“Making Meaning,” the Triennial’s core exhibit, mounted in the Chicago Rooms at the Cultural Center, surveys veteran art from World War I to the Global War on Terror. These works, tackling nightmares and suicide and civilian casualties front on, can be ruinously hard to look at. Leo McStravick’s “Falling Airman” seems a picturesque abstraction until a bleeding human form emerges, plunging toward the sea. Ken Hruby’s caustic “War Trophy,” a wooden sculpture of a leg from the knee down, the foot dirty and realistic, the rest mechanical and jointed, melds amputation and prosthesis. Jesse Albrecht’s trio of immense painted ceramic vessels turns the gallery into a cemetery of haunted tombstones, their pointy tops containing visions of rabid dogs and poisoned men within. Cross-generational pairings — like Vietnam vet Richard Olsen’s etching of three bound figures in a gun sight hung next to Iraq vet Amber Hoy’s grouping of nine paper targets, their shots getting ever tighter — resonate with a disheartening sense of déjà vu.
Downstairs, two adjacent exhibits dovetail significantly. “Veteran Movements,” a didactic presentation of timelines and ephemera, provides a crash course in the history of veteran social and political activism, from Native American rights to sexual assault awareness. “Convergence” features art projects that aim for change and reconciliation, some to the extent of partnering with NGOs like the Organization of Women’s Freedom in Iraq and Potters for Peace. Not to be missed is a room lined with unique stoneware cups handmade by Ehren Tool and decorated with bullet holes, skulls, American eagles, sandbags and chilling slogans. A fraction of the more than 21,000 cups Tool has made since 2001, the cups can’t be bought, only received in exchange for engaging in a conversation about war.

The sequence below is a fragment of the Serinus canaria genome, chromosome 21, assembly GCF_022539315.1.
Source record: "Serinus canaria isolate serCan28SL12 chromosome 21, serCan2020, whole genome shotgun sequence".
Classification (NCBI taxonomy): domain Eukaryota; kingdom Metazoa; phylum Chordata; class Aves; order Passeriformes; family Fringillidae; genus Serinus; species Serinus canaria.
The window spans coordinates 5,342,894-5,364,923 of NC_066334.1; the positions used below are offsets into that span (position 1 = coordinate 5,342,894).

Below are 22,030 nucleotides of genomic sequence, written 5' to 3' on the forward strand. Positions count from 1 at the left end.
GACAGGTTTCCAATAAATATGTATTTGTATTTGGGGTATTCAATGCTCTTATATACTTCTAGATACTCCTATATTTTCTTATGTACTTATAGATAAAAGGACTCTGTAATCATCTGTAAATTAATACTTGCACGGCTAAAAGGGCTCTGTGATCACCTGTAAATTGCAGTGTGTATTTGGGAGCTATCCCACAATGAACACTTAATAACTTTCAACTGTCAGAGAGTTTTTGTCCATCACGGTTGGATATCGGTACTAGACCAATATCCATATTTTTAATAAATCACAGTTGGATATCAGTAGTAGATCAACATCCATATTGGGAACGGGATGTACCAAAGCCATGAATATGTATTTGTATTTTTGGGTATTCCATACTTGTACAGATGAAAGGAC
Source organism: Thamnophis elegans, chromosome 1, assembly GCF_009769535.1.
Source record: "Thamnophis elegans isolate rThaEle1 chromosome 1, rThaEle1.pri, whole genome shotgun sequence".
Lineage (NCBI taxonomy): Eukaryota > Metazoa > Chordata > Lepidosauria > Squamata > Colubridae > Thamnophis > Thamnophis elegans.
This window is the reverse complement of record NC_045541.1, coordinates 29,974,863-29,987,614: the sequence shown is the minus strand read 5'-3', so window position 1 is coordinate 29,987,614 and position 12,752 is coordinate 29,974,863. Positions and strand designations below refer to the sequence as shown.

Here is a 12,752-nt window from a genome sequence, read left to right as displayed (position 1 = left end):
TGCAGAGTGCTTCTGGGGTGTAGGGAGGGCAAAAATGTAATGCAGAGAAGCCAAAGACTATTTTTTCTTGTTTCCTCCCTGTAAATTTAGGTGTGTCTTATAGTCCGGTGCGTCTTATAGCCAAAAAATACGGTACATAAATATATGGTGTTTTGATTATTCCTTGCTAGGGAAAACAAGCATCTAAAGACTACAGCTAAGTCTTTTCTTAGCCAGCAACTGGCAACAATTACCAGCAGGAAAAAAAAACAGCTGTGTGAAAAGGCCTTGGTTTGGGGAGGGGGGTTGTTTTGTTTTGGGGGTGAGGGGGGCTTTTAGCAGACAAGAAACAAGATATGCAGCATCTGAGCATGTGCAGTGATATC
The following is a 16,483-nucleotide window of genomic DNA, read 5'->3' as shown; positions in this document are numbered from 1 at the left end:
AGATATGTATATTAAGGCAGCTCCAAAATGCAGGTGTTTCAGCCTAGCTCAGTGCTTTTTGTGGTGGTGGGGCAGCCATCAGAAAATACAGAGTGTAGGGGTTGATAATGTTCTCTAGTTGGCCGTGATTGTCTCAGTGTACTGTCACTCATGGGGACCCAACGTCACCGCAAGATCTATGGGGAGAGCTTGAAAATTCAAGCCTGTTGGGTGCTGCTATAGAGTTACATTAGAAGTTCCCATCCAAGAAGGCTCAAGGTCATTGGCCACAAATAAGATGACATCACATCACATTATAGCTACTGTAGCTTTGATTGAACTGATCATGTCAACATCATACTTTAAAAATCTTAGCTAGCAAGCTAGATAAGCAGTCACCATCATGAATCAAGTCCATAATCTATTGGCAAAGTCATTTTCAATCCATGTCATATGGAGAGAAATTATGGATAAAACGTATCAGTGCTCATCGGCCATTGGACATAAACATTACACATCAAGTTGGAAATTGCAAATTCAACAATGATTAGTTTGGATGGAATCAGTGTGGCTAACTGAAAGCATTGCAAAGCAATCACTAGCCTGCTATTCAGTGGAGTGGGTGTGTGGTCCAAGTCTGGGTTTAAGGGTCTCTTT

The Triennial’s most subtle show is on exhibit at NVAM. That’s the venue most frequented by veterans themselves, and in many ways “Open/Closed” feels like it was curated especially for them. The general public needs awareness of the horrors of war; vets have seen enough of it. The artists here are grappling with what comes in between and after and on the periphery. Karin Rodney-Haapala couples black-and-white photographs with journal entries detailing the challenges of her daily life, from a violent altercation with a woman who nearly ran over her son, to her compulsive need to check and recheck that she unplugged the iron; the images range from bleakly detailed (a study of the parking lot) to painfully witty (nine identical pix of the iron). Brandon Secrest’s sculpture and two-way image of a straight-backed wooden chair commingled with its steel silhouette suggests the metaphysical conundrum of a split self, in which it’s unclear if the halves are harming or supporting one another. Four exquisite trompe l’oeil paintings by James Razko, of cracked, missing and shot up Middle Eastern-style tiles, also map the effects of war onto the designed everyday environment. Yeon J. Yue, a member of the Korean Air Force — one of a handful of foreign vets included in the Triennial — offers intimate glimpses into the mundane family lives of the Americans he served alongside. Apart from the predominance of duffel bags and moving boxes, yellow ribbons and fatigues, his could be snapshots of any working-class home.
Perhaps the greatest irony of the Triennial is that most of the art on view would not exist if its makers had not gone to war. That’s obvious topically, of course, but it’s also true vocationally. Although a few of the included artists were studying art before they got called up, they’re the exception to the rule. The majority turned to art after their service, as Hughes explained to me: “Perhaps individuals like myself were interested in the arts but never saw it as a real option until it became a part of their survival, a way to reimagine a relationship to the world.” Indeed, the education benefits provided to vets through the G.I. Bill are how many vets can afford to pursue art degrees at the university level.
Instead of “War & Survival,” the Triennial might have been titled “Art & Survival.”
National Veterans Art Museum: https://www.nvam.org/triennial
Chicago Tribune: https://www.chicagotribune.com/entertainment/museums/ct-ent-nvam-war-art-review-waxman-ttd-0609-story.html